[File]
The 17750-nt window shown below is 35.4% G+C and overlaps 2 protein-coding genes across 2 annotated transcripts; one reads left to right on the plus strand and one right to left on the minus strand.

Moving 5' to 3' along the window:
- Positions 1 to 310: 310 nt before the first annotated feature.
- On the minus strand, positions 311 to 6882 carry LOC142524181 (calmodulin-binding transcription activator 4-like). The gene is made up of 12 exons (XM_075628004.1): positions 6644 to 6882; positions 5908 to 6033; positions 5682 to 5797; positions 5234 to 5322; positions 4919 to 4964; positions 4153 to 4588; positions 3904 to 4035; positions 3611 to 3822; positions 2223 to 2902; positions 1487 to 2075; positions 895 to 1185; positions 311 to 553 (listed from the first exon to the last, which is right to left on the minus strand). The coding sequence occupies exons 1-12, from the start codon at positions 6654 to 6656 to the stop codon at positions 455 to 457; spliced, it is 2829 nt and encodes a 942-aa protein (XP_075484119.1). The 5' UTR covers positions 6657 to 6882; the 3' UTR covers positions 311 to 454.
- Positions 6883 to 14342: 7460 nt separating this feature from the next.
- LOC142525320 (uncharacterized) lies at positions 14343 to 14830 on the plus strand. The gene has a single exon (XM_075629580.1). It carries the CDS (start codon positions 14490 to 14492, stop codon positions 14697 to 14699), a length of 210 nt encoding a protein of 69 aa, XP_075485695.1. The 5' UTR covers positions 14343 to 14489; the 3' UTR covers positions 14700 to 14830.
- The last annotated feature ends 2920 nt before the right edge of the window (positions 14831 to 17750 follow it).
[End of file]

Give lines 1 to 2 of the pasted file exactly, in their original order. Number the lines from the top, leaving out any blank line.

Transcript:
The 17750-nt window shown below is 35.4% G+C and overlaps 2 protein-coding genes across 2 annotated transcripts; one reads left to right on the plus strand and one right to left on the minus strand.

Moving 5' to 3' along the window: